Metal substrate oxidation catalytic converters comprise a substrate, which resembles a honeycomb with many small channels, onto which a catalytic coating is applied. Metal substrates are made from extremely thin metal foil, typically with a thickness of just 0.05mm. By comparison the walls of a ceramic substrate may be four times thicker. For this reason, metal substrates offer less resistance to gas flow than the ceramic alternative which means that, if the size is kept constant, they are more active, or if the activity is kept constant, they can be made smaller.
Most metal substrates used in biomass combustion have between 25 and 40 cells per square inch (cpsi), whilst the most common cell densities used for cooking are between 50 and 100 cpsi.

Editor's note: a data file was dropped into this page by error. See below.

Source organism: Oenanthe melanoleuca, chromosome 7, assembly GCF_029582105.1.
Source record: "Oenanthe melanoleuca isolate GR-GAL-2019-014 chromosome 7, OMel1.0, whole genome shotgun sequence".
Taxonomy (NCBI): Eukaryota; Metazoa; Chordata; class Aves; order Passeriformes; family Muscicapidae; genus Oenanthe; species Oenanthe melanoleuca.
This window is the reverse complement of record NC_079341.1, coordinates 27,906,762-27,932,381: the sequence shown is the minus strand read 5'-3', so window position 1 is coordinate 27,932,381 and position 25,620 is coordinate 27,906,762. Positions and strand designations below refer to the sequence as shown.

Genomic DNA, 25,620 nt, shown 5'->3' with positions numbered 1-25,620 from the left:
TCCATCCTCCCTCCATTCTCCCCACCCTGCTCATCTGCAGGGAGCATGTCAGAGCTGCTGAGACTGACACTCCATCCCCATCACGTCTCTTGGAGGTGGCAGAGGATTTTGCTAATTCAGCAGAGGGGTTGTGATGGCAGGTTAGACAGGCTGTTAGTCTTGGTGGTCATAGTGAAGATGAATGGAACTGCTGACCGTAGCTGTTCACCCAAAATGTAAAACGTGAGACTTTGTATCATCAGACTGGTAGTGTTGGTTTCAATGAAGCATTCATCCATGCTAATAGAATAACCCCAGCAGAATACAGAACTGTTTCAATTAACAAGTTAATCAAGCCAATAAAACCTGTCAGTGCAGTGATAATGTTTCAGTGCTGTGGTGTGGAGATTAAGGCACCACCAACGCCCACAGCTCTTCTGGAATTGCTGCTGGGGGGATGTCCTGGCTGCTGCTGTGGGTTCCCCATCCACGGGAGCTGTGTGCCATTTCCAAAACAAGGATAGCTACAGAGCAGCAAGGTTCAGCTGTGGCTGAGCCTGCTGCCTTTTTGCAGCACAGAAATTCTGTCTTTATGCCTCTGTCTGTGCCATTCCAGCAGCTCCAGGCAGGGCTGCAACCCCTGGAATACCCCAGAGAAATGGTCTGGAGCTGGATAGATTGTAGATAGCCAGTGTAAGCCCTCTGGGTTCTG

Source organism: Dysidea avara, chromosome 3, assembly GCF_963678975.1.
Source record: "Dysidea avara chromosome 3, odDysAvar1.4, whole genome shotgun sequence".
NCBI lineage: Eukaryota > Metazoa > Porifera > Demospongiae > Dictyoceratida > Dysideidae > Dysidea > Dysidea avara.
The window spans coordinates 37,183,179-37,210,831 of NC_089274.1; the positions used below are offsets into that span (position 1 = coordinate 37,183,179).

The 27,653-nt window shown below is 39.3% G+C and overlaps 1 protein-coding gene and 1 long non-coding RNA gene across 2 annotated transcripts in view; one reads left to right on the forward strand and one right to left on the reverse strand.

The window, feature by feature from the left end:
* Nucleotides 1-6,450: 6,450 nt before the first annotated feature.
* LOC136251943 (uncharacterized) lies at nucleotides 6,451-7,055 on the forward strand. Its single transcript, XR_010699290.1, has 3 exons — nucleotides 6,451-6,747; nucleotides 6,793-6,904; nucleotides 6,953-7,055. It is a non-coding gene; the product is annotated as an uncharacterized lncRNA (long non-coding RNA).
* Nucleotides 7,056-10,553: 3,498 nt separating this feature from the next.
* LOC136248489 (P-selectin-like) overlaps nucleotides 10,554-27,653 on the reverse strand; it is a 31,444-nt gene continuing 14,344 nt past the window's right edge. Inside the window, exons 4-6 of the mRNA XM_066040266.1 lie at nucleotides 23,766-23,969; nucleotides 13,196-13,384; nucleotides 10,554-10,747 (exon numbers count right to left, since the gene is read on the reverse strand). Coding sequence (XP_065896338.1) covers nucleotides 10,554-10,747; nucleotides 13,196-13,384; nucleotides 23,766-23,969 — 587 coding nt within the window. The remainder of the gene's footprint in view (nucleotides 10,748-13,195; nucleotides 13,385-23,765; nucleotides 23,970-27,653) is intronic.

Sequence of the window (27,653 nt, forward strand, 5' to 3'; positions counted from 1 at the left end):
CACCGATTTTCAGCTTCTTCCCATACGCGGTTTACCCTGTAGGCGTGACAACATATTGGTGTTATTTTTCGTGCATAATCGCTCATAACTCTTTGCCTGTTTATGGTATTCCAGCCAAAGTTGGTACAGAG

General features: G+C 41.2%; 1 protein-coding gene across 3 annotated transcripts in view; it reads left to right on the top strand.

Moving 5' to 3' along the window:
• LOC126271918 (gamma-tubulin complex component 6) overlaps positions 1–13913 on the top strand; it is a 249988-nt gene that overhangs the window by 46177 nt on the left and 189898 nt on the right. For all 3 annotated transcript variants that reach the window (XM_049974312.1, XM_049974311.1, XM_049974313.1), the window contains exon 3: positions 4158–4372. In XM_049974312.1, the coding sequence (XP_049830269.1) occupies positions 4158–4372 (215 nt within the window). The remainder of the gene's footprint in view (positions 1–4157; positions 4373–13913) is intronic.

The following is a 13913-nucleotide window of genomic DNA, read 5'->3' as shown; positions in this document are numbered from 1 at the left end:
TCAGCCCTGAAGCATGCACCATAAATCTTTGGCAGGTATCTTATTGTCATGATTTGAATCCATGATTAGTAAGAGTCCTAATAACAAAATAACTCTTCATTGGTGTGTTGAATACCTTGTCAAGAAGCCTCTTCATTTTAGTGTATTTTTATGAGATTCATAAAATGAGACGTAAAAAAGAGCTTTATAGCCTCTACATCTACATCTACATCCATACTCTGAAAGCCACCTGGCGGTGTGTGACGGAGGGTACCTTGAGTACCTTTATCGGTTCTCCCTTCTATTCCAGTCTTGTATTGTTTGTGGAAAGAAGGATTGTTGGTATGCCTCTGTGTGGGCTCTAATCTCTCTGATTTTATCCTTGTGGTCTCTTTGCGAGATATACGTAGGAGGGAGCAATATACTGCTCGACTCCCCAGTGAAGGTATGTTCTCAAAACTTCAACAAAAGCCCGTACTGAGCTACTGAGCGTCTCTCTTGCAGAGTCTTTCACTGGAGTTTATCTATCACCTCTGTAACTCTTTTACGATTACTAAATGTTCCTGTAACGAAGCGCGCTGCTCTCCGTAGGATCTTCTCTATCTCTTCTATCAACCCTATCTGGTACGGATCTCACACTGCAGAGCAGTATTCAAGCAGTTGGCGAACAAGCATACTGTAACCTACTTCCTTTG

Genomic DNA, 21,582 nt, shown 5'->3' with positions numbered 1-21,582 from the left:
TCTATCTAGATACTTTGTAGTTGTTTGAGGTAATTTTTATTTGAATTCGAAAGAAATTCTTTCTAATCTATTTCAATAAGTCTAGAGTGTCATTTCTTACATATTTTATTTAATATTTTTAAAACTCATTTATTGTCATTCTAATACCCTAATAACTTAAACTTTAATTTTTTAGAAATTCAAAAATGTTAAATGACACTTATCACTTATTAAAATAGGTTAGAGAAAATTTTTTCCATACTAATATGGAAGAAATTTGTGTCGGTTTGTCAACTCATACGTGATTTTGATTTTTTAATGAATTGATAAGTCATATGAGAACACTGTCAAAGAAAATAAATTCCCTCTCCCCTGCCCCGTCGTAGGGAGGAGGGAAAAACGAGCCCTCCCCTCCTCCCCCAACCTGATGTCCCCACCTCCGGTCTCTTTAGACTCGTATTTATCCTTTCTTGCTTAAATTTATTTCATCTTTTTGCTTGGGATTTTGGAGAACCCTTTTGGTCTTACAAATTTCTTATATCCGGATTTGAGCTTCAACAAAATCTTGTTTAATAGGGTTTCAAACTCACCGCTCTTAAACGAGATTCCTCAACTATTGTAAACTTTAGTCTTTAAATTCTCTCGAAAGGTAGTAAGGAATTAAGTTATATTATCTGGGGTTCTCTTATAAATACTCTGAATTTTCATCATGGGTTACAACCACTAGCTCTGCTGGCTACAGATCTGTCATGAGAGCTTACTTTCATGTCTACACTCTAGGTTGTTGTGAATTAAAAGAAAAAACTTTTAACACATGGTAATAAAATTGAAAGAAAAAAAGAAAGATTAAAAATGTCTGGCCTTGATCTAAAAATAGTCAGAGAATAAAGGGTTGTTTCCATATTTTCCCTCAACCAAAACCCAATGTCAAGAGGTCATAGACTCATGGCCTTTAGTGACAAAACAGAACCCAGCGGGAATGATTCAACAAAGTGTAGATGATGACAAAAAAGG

Metal substrates can be made in a variety of profiles, with round, square and rectangular being most common.
There are various ways of making metal substrates but the top-quality versions utilize Fecralloy foil which consists of 74% iron, 21% chromium and 5% aluminium. The main advantage of Fecralloy is that, when heated in air, a layer of aluminium oxide forms on the surface which protects the iron from corrosion and also provides a good key for the catalytic coating. The foil is typically kept in place either by vacuum-brazing or by mechanical means.
A big advantage of metal substrates compared to the ceramic alternative is that they can be fixed directly to other metal components without the need for any gaskets.